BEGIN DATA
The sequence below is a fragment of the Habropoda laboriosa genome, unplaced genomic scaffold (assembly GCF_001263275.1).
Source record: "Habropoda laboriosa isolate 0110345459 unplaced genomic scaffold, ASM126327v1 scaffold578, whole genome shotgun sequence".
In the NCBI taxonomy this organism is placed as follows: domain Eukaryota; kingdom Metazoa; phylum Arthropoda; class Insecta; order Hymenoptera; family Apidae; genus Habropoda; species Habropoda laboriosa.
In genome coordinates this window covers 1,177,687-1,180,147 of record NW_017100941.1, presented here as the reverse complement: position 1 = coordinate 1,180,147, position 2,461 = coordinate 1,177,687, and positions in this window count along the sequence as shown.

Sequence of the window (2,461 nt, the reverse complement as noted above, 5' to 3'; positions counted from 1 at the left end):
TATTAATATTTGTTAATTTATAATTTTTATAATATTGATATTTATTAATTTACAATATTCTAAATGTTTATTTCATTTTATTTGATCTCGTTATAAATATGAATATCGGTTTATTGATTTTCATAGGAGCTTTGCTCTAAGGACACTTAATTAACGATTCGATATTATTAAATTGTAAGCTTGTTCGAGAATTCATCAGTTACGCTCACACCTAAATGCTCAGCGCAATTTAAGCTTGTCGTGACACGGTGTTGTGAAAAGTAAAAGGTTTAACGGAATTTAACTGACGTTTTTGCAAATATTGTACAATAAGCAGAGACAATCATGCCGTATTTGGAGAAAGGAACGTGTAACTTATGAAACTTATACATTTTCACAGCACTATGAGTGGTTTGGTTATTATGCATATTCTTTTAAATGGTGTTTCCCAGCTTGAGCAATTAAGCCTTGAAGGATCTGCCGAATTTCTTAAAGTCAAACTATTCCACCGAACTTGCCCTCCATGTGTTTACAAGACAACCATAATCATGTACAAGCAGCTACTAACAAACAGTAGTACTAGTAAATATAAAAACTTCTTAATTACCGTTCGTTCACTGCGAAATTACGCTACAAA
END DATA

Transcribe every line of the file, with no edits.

The sequence below is a fragment of the Habropoda laboriosa genome, unplaced genomic scaffold (assembly GCF_001263275.1).
Source record: "Habropoda laboriosa isolate 0110345459 unplaced genomic scaffold, ASM126327v1 scaffold578, whole genome shotgun sequence".
In the NCBI taxonomy this organism is placed as follows: domain Eukaryota; kingdom Metazoa; phylum Arthropoda; class Insecta; order Hymenoptera; family Apidae; genus Habropoda; species Habropoda laboriosa.
In genome coordinates this window covers 1,177,687-1,180,147 of record NW_017100941.1, presented here as the reverse complement: position 1 = coordinate 1,180,147, position 2,461 = coordinate 1,177,687, and positions in this window count along the sequence as shown.

Sequence of the window (2,461 nt, the reverse complement as noted above, 5' to 3'; positions counted from 1 at the left end):
TATTAATATTTGTTAATTTATAATTTTTATAATATTGATATTTATTAATTTACAATATTCTAAATGTTTATTTCATTTTATTTGATCTCGTTATAAATATGAATATCGGTTTATTGATTTTCATAGGAGCTTTGCTCTAAGGACACTTAATTAACGATTCGATATTATTAAATTGTAAGCTTGTTCGAGAATTCATCAGTTACGCTCACACCTAAATGCTCAGCGCAATTTAAGCTTGTCGTGACACGGTGTTGTGAAAAGTAAAAGGTTTAACGGAATTTAACTGACGTTTTTGCAAATATTGTACAATAAGCAGAGACAATCATGCCGTATTTGGAGAAAGGAACGTGTAACTTATGAAACTTATACATTTTCACAGCACTATGAGTGGTTTGGTTATTATGCATATTCTTTTAAATGGTGTTTCCCAGCTTGAGCAATTAAGCCTTGAAGGATCTGCCGAATTTCTTAAAGTCAAACTATTCCACCGAACTTGCCCTCCATGTGTTTACAAGACAACCATAATCATGTACAAGCAGCTACTAACAAACAGTAGTACTAGTAAATATAAAAACTTCTTAATTACCGTTCGTTCACTGCGAAATTACGCTACAAA